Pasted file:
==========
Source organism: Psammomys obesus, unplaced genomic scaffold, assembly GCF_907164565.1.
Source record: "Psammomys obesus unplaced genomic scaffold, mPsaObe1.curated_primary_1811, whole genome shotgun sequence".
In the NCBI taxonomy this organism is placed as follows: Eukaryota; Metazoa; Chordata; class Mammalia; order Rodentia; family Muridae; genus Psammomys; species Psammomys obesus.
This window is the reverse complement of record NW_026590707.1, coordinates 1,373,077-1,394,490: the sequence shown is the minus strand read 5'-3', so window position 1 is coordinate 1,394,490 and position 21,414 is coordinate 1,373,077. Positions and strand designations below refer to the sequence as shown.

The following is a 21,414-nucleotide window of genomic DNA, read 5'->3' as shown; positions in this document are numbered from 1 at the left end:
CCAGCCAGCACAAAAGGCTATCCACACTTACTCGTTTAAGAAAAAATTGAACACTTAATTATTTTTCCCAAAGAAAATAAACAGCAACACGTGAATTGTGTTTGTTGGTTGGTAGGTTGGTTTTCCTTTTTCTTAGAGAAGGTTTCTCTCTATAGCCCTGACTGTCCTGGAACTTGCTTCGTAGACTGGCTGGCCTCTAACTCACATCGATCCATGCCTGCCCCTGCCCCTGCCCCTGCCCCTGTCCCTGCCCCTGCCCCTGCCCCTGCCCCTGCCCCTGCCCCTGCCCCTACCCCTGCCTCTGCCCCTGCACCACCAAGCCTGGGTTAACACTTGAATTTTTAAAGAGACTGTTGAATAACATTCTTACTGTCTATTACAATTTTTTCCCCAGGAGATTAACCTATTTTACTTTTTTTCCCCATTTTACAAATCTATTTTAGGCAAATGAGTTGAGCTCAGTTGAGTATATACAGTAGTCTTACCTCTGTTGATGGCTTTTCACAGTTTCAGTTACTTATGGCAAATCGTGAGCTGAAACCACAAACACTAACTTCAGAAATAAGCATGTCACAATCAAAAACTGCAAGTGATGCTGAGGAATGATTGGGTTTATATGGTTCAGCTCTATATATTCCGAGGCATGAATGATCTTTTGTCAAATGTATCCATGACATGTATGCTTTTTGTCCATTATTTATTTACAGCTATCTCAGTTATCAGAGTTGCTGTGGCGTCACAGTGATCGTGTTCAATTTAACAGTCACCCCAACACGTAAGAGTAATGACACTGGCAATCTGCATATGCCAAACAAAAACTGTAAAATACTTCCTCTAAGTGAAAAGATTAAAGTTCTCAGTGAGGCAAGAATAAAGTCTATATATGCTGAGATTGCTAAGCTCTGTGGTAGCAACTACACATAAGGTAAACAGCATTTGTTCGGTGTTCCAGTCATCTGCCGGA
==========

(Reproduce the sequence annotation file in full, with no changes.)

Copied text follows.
Source organism: Psammomys obesus, unplaced genomic scaffold, assembly GCF_907164565.1.
Source record: "Psammomys obesus unplaced genomic scaffold, mPsaObe1.curated_primary_1811, whole genome shotgun sequence".
In the NCBI taxonomy this organism is placed as follows: Eukaryota; Metazoa; Chordata; class Mammalia; order Rodentia; family Muridae; genus Psammomys; species Psammomys obesus.
This window is the reverse complement of record NW_026590707.1, coordinates 1,373,077-1,394,490: the sequence shown is the minus strand read 5'-3', so window position 1 is coordinate 1,394,490 and position 21,414 is coordinate 1,373,077. Positions and strand designations below refer to the sequence as shown.

The following is a 21,414-nucleotide window of genomic DNA, read 5'->3' as shown; positions in this document are numbered from 1 at the left end:
CCAGCCAGCACAAAAGGCTATCCACACTTACTCGTTTAAGAAAAAATTGAACACTTAATTATTTTTCCCAAAGAAAATAAACAGCAACACGTGAATTGTGTTTGTTGGTTGGTAGGTTGGTTTTCCTTTTTCTTAGAGAAGGTTTCTCTCTATAGCCCTGACTGTCCTGGAACTTGCTTCGTAGACTGGCTGGCCTCTAACTCACATCGATCCATGCCTGCCCCTGCCCCTGCCCCTGCCCCTGTCCCTGCCCCTGCCCCTGCCCCTGCCCCTGCCCCTGCCCCTGCCCCTACCCCTGCCTCTGCCCCTGCACCACCAAGCCTGGGTTAACACTTGAATTTTTAAAGAGACTGTTGAATAACATTCTTACTGTCTATTACAATTTTTTCCCCAGGAGATTAACCTATTTTACTTTTTTTCCCCATTTTACAAATCTATTTTAGGCAAATGAGTTGAGCTCAGTTGAGTATATACAGTAGTCTTACCTCTGTTGATGGCTTTTCACAGTTTCAGTTACTTATGGCAAATCGTGAGCTGAAACCACAAACACTAACTTCAGAAATAAGCATGTCACAATCAAAAACTGCAAGTGATGCTGAGGAATGATTGGGTTTATATGGTTCAGCTCTATATATTCCGAGGCATGAATGATCTTTTGTCAAATGTATCCATGACATGTATGCTTTTTGTCCATTATTTATTTACAGCTATCTCAGTTATCAGAGTTGCTGTGGCGTCACAGTGATCGTGTTCAATTTAACAGTCACCCCAACACGTAAGAGTAATGACACTGGCAATCTGCATATGCCAAACAAAAACTGTAAAATACTTCCTCTAAGTGAAAAGATTAAAGTTCTCAGTGAGGCAAGAATAAAGTCTATATATGCTGAGATTGCTAAGCTCTGTGGTAGCAACTACACATAAGGTAAACAGCATTTGTTCGGTGTTCCAGTCATCTGCCGGA